How should we think about Jerry Lee Lewis in 2017?
At a moment of reckoning for powerful, allegedly abusive men in show business, it’s not possible for this rock ’n’ roll pioneer to appear onstage, as he did Friday night at the Theatre at Ace Hotel, without inviting consideration of his notorious marriage in the late 1950s to his cousin Myra, who was 13 at the time.
If confronted (which he certainly wasn’t Friday), Lewis, now 82, likely would brush off the incident as ancient history — and then explain, like so many others accused of misconduct, that the rules were different back then.
But that didn’t make his hero’s welcome any less remarkable at the Ace, where the singer and pianist played a hastily announced gig while in town reportedly cutting a new album.
Dressed in a shiny gold suit, his silver hair still thick and wavy, Lewis repeatedly brought the audience of men and women to their feet during his amusing if perfunctory half-hour set — a reminder that some legends live outside the immediate circumstances of the day.
Then again, it might’ve been a different context that accounted for such a warm reception.
Already the sole survivor of rock’s so-called Million Dollar Quartet (having outlived Elvis Presley, Carl Perkins and Johnny Cash), Lewis has taken on even more of a last-man-standing vibe in recent years following the deaths of fellow trailblazers such as Chuck Berry, Phil Everly and Fats Domino.
So another way to regard Lewis in 2017 is as a final opportunity to commune with rock’s founding generation.
That was clearly Lewis’ preference, based on an introductory video that laid out the singer’s importance with archival clips and testimonials from friends and inheritors including Perkins, Berry and John Fogerty (also: Burton Cummings of the Guess Who, whose presence, along with the video’s faded look, suggested the thing had been assembled around 1988.)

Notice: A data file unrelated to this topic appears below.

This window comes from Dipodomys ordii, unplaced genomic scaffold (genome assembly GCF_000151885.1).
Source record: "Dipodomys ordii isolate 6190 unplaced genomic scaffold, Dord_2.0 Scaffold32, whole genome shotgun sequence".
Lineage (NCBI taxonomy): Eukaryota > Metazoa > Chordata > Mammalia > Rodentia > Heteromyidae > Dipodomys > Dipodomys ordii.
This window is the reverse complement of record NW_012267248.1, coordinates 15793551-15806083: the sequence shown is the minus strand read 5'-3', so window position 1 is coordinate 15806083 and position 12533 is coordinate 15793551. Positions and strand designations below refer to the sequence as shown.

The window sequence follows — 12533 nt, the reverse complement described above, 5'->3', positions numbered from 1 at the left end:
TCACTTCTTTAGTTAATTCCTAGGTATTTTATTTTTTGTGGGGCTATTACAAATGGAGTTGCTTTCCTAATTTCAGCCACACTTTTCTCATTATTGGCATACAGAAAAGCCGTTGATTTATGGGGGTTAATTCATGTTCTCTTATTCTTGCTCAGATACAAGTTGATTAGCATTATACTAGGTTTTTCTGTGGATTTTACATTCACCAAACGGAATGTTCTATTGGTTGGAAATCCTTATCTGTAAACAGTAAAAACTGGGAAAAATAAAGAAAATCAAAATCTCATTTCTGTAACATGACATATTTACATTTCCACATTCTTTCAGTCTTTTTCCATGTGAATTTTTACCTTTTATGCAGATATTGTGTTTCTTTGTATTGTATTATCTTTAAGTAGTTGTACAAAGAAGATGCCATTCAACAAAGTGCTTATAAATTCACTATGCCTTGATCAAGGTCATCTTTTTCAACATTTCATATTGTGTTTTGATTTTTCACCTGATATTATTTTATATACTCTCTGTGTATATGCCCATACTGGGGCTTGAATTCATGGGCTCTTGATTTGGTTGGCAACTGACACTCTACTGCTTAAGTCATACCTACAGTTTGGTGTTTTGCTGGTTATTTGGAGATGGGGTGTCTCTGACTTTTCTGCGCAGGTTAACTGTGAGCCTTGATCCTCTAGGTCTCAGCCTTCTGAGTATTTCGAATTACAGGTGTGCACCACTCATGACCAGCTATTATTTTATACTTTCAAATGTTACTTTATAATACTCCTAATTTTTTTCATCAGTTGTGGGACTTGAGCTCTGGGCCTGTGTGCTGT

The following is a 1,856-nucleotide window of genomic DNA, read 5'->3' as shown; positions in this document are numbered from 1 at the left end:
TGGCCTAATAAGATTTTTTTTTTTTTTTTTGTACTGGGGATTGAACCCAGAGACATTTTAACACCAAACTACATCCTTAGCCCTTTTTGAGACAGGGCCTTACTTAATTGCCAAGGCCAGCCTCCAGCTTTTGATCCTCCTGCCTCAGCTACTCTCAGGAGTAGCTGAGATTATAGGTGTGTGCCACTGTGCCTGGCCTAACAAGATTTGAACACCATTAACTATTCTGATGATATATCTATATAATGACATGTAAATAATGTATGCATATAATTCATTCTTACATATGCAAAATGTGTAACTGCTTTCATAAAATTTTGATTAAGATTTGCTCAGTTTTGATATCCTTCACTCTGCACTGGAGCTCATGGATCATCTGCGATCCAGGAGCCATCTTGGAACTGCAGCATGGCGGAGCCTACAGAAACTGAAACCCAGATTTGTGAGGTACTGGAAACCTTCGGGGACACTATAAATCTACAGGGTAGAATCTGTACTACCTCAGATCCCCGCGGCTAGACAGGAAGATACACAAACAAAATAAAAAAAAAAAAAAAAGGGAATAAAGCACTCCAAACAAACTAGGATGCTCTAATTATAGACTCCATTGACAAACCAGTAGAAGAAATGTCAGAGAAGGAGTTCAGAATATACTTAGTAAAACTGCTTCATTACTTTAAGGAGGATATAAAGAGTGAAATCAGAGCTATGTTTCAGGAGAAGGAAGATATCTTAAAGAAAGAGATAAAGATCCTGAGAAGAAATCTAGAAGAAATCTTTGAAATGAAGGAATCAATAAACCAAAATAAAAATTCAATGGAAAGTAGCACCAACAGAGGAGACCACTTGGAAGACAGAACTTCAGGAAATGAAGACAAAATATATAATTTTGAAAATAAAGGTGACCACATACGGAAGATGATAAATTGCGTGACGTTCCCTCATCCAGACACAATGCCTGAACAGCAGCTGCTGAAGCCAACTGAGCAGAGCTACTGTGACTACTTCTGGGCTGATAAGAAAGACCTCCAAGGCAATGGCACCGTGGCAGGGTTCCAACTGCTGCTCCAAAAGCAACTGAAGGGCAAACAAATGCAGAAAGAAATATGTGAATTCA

Once he got going, Lewis’ choice of material made the same case for greatness as he ran through classics like “Roll Over Beethoven,” “Great Balls of Fire” and Roy Orbison’s “Down the Line” with able backing from his three-piece band. Ditto an unannounced cameo by one of his admirers, Kris Kristofferson, who dropped in to help Lewis perform “Me and Bobby McGee.”
“If I could write a song like Kris,” Lewis joked afterward, “I’d write it.”
The problem with the video and with the old hits was that they invited you to compare the man onstage with the man onscreen and in your head — a losing proposition, of course, given Lewis’ well-earned reputation as one of rock’s wildest performers in his heyday.
About the fiercest he got here was when he expressed his annoyance at finding an unopened can of Sprite on his piano.
“You’d think they’d have opened this for me,” he said.
This isn’t to say that wildness, at whatever strength, is Lewis’ only mode. “Georgia on My Mind” had a kind of ruined sentimentality that expressed (or pantomimed) the regrets he may (or may not) be haunted by.
And his florid solo in “Before the Night Is Over” suggested he still takes pleasure in having mastered his instrument.
But Lewis knows his place in history is tied to his role as a bad boy — indeed as something more frightening than that.
Which is why, at the end of Friday’s concert, he stood up with some effort and kicked over his piano bench before grabbing his gold-colored cane and shuffling into the arms of his half-dozen handlers.
Live long enough, he seemed to be saying, and you can get away with anything.
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